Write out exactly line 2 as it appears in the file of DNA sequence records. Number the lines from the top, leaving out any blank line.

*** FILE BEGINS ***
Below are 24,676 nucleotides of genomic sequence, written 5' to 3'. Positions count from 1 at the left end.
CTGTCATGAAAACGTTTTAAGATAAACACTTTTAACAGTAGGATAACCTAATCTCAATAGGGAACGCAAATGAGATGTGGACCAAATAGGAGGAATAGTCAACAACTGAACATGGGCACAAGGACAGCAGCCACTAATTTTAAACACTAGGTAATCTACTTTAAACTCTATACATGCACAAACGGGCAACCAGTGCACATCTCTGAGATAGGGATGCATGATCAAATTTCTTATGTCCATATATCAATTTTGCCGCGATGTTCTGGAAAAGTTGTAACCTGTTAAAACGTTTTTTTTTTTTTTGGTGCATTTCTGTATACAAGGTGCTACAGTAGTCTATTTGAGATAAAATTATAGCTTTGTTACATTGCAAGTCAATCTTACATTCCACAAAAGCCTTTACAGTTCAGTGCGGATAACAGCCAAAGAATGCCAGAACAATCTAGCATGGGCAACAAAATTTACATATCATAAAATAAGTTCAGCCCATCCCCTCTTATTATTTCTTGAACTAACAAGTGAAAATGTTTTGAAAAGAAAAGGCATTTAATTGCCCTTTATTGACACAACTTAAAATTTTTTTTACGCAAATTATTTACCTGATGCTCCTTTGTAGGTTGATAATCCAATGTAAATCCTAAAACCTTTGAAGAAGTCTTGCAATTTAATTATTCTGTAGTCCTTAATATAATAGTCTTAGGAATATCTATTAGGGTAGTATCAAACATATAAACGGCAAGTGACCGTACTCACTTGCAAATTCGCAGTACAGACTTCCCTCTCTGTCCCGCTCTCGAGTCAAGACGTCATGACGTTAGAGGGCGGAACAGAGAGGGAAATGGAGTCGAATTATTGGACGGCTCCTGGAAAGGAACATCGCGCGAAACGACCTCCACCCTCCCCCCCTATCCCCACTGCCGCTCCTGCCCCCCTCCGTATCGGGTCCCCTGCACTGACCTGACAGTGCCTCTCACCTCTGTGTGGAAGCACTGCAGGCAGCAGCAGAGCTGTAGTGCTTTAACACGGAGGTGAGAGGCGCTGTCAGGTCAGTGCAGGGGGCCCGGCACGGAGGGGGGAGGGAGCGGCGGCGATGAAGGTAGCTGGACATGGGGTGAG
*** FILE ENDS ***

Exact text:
CTGTCATGAAAACGTTTTAAGATAAACACTTTTAACAGTAGGATAACCTAATCTCAATAGGGAACGCAAATGAGATGTGGACCAAATAGGAGGAATAGTCAACAACTGAACATGGGCACAAGGACAGCAGCCACTAATTTTAAACACTAGGTAATCTACTTTAAACTCTATACATGCACAAACGGGCAACCAGTGCACATCTCTGAGATAGGGATGCATGATCAAATTTCTTATGTCCATATATCAATTTTGCCGCGATGTTCTGGAAAAGTTGTAACCTGTTAAAACGTTTTTTTTTTTTTTGGTGCATTTCTGTATACAAGGTGCTACAGTAGTCTATTTGAGATAAAATTATAGCTTTGTTACATTGCAAGTCAATCTTACATTCCACAAAAGCCTTTACAGTTCAGTGCGGATAACAGCCAAAGAATGCCAGAACAATCTAGCATGGGCAACAAAATTTACATATCATAAAATAAGTTCAGCCCATCCCCTCTTATTATTTCTTGAACTAACAAGTGAAAATGTTTTGAAAAGAAAAGGCATTTAATTGCCCTTTATTGACACAACTTAAAATTTTTTTTACGCAAATTATTTACCTGATGCTCCTTTGTAGGTTGATAATCCAATGTAAATCCTAAAACCTTTGAAGAAGTCTTGCAATTTAATTATTCTGTAGTCCTTAATATAATAGTCTTAGGAATATCTATTAGGGTAGTATCAAACATATAAACGGCAAGTGACCGTACTCACTTGCAAATTCGCAGTACAGACTTCCCTCTCTGTCCCGCTCTCGAGTCAAGACGTCATGACGTTAGAGGGCGGAACAGAGAGGGAAATGGAGTCGAATTATTGGACGGCTCCTGGAAAGGAACATCGCGCGAAACGACCTCCACCCTCCCCCCCTATCCCCACTGCCGCTCCTGCCCCCCTCCGTATCGGGTCCCCTGCACTGACCTGACAGTGCCTCTCACCTCTGTGTGGAAGCACTGCAGGCAGCAGCAGAGCTGTAGTGCTTTAACACGGAGGTGAGAGGCGCTGTCAGGTCAGTGCAGGGGGCCCGGCACGGAGGGGGGAGGGAGCGGCGGCGATGAAGGTAGCTGGACATGGGGTGAG